by Ari Lee/Special to Langley Advance Times
With a guitar-pedal under his toe, Tom Hammel doesn’t get discouraged easily – and his passion for creating music definitely hasn’t slowed because of COVID-19.
Hammel, a Langley-based musician – who is an experienced pedal steel guitarist –has collaborated with Paul Pigat, James Badger, Jeremy Holmes, and Alex Pangman to create a little something “special” coming out today.
It’s an album, called “Steelin’ Crazy Rhythm,” that was inspired by Hammel’s love for jazz and swing music.
During the pandemic, the Fort Langley musician reached out to Canadian jazz and swing artists to collaborate on this project being released today [Monday, Oct. 26] on Bandcamp – a music streaming service.
He described Steelin’ Crazy Rhythm as a blend of fast- and slow-paced music, containing 12 songs – one original composed by Hammel and 11 variant covers.
And, what makes this album unique is that four of the songs are considered jazz standards that he wanted to do a cover of, featuring his pedal steel guitar. The rest of the songs come from the 1940s western swing era.
“The album has really high-level musicians in it,” said Hammel, pointing to each.
Badger is the drummer for country alternative band DerbyTown [another band founded by Hammel], which released its first studio album late last year.
Pigat is a guitarist who also collaborated on the album, playing his electric guitar on five of the tracks.
Holmes is a songwriter and bass player who has recorded and played with a wide range of artists from Canada.
And Pangman added her voice, literally and figuratively, to the project. She’s featured on the song “It’s All Your Fault,” a classic western swing number and the only track on the album that contains vocals.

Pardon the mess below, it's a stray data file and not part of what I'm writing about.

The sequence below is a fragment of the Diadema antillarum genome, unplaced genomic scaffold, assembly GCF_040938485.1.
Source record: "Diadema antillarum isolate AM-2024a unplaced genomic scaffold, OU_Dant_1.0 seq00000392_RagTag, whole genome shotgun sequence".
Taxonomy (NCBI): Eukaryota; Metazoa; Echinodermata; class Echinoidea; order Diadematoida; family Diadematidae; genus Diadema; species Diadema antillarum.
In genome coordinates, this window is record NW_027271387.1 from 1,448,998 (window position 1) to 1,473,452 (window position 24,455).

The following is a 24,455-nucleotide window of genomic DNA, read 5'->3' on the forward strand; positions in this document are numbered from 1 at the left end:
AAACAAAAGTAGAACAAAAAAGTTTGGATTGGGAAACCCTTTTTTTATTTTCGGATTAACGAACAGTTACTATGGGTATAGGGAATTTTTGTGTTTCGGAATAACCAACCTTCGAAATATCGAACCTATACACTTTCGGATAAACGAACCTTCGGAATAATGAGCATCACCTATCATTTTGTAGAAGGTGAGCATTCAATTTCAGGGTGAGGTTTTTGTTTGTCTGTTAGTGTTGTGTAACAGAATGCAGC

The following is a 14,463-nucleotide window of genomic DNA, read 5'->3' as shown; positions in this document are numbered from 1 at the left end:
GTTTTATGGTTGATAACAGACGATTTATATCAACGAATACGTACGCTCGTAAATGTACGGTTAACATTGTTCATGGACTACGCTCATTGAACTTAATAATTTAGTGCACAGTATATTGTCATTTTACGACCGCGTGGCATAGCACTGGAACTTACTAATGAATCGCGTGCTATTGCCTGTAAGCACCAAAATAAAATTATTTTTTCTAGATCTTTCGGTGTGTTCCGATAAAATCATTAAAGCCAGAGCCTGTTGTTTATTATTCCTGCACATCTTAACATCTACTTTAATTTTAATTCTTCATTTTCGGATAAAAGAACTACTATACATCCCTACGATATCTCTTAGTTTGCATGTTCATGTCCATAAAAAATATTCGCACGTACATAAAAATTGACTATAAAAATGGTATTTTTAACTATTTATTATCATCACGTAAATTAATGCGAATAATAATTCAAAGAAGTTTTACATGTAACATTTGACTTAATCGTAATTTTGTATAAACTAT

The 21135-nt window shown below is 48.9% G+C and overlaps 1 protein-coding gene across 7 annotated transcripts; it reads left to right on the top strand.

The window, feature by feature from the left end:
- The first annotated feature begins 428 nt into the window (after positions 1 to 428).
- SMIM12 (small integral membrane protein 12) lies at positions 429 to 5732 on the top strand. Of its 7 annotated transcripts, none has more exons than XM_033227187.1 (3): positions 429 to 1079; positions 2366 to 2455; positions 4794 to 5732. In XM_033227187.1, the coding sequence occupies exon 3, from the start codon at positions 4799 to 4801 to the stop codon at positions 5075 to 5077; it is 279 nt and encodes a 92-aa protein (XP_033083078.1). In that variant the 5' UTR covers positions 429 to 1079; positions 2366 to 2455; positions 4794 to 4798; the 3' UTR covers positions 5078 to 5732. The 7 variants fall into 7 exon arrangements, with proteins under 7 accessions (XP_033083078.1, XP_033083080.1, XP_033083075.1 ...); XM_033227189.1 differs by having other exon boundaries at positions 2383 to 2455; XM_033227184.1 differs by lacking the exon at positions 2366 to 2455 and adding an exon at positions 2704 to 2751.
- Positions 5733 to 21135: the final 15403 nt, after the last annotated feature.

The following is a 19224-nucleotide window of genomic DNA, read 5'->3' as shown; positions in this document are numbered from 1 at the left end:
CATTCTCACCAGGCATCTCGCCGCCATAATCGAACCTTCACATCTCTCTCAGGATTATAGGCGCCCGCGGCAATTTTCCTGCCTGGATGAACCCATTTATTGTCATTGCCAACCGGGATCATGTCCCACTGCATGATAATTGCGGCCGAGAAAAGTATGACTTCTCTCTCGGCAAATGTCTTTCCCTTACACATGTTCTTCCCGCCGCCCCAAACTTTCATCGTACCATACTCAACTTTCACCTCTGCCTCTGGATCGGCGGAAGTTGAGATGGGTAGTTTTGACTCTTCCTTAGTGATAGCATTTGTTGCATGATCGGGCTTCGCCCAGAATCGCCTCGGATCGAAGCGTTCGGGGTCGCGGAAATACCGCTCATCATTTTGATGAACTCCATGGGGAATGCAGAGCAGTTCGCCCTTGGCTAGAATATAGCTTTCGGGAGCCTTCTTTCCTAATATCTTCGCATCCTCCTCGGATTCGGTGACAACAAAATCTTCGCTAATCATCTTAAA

When COVID-19 was declared as a pandemic, Hammel took advantage of timing and decided to undertake this project.
“I’ve been playing pedal steel guitar for a while and I’ve always thought about recording jazzy-western-swing music,” he said.
After he connected with the artists, each musician individually went about recording his or her parts at home.
Normally, musicians would go to a studio and record all of their parts in the same studio, said Hammel. But that wasn’t possible due to the pandemic. So, they improvised, as so many artists are being forced to do right now.
“I pieced all of the different parts together. I mixed it and mastered it, so it was done remotely – which was interesting,” explained Hammel.
One of the challenges of recording each artist’s piece at a different venue was the technology use – each needing to know how to record, save, and transmit files.
But, it was the only way to put the album together with COVID-19 restrictions, Hammel said. And it worked.
While the album is releasing now on Bandcamp, the team plans to make the album available on Spotify and other music streaming services by end of the year.
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